The author of The Lost Language of Cranes offers a departure in both format (the narrative is told in flashback) and setting (the milieu is Spain and Europe) in his latest novel, a haunting reminiscence with faint echoes of E. M. Forster's Maurice . As in that earlier gay-themed story, a young man from Britain's upper class falls in love with a youth beneath his station. Events here, however, are exacerbated by world events: the roiling background of the Spanish Civil War in 1936-37 as recalled in 1978 by Brian Botsford, a novelist and erstwhile lover of Edward Phelan, a ticket-taker in the London underground. The young Brian, wary of his homosexuality at a time when the word was scarcely spoken, shares his digs with 20-year-old Edward but engages in a desultory heterosexual affair as well. Edward discovers the liaison and flees England to join the Loyalists in Spain. Brian's realization of what he has lost leads to the book's most wrenching segment: his arduous attempts to secure the release of his friend, who has been jailed after trying to desert. Leavitt captures his protagonists' youthful ardor--both amatory and political--with an understated style that carries the reader as the story builds in intensity. The air of doomed romance permeates but never overwhelms the book; this is a finely crafted melodrama in the best sense of the word. Major ad/promo; author tour. (Oct.)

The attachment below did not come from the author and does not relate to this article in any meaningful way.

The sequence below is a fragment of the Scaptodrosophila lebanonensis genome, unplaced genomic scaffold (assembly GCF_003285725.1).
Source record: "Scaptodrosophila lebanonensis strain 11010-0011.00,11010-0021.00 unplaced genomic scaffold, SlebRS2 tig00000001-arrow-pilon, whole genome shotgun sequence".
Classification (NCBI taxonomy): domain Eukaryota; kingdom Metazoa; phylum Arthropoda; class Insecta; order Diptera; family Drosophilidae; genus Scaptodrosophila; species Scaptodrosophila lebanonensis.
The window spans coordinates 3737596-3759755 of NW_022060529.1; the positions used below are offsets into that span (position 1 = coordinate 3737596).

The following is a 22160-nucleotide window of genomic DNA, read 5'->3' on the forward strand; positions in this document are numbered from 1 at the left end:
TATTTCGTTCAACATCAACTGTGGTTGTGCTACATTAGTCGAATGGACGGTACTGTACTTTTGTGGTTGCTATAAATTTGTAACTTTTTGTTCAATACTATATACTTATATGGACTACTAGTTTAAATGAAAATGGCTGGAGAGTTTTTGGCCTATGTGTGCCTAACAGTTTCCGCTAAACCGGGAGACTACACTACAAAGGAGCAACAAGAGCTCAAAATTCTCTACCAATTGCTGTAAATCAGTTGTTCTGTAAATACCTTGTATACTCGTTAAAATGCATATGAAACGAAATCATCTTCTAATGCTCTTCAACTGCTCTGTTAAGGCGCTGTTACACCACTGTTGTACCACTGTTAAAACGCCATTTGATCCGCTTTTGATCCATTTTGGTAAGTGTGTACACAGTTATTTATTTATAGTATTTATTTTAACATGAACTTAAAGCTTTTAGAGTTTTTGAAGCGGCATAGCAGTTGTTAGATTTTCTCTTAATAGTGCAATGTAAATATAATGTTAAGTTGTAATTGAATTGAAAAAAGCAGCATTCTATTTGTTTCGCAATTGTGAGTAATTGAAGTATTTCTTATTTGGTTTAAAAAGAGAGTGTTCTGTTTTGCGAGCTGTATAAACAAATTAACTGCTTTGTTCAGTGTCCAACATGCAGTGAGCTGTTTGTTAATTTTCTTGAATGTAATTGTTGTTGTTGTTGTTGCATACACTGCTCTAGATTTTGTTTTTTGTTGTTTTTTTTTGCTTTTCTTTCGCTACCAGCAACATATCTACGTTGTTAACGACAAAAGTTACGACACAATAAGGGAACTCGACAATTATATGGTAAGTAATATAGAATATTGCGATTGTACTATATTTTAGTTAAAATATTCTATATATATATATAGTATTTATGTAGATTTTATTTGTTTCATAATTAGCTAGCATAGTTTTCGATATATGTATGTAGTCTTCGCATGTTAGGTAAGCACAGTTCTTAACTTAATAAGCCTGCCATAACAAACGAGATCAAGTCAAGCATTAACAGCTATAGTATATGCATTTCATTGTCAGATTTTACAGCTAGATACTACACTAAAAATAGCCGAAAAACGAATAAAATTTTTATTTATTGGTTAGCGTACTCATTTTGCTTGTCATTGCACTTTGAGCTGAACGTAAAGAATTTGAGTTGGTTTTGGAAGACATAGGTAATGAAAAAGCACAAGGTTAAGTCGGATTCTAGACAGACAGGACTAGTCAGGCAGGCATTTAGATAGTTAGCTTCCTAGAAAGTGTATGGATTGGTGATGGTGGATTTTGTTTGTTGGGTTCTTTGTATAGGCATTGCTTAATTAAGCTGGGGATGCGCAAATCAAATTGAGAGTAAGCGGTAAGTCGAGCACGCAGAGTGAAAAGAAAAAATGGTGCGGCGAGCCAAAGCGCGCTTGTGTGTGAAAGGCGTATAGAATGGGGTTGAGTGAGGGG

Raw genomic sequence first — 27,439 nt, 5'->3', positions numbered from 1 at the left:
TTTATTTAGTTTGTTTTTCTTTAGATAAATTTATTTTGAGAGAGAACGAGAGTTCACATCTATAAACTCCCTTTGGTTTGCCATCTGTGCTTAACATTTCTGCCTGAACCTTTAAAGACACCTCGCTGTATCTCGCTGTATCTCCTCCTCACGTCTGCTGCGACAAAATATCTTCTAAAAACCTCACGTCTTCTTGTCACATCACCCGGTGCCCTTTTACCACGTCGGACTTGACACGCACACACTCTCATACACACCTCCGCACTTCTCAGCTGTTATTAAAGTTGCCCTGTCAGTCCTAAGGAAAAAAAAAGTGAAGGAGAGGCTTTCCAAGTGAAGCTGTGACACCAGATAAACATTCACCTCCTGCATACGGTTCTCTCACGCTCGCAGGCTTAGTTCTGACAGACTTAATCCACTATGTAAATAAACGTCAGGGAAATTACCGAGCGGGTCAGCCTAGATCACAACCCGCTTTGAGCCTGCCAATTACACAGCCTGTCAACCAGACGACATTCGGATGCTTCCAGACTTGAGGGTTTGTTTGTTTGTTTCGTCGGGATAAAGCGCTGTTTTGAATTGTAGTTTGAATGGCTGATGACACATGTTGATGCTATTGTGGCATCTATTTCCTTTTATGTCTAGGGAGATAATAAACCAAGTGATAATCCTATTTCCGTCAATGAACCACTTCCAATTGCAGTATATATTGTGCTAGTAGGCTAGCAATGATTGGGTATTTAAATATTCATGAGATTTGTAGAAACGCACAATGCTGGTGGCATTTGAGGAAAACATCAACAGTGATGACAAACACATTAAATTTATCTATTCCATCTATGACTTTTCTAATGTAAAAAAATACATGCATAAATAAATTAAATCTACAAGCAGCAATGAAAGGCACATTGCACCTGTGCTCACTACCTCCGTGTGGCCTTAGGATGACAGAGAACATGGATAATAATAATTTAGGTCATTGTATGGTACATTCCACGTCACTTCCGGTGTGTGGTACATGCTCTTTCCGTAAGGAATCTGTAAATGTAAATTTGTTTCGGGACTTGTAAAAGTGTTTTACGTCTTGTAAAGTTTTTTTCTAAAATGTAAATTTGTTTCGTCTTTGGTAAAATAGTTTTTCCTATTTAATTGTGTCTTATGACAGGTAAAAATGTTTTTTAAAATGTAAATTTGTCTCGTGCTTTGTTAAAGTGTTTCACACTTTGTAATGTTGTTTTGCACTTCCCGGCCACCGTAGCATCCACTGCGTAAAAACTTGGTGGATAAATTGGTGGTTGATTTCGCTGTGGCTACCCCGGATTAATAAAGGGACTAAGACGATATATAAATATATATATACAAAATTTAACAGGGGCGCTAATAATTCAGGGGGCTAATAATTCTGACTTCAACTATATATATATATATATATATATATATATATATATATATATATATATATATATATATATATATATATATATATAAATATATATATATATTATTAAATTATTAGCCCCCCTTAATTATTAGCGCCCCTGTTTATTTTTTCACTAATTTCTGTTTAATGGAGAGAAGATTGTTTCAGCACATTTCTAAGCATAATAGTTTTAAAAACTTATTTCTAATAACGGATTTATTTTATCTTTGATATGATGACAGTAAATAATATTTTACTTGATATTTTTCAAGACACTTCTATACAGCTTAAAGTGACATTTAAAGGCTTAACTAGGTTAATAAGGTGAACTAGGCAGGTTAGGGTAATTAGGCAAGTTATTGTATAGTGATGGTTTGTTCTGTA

Reviewed on: 10/04/1993 Release date: 10/01/1993 Genre: Fiction
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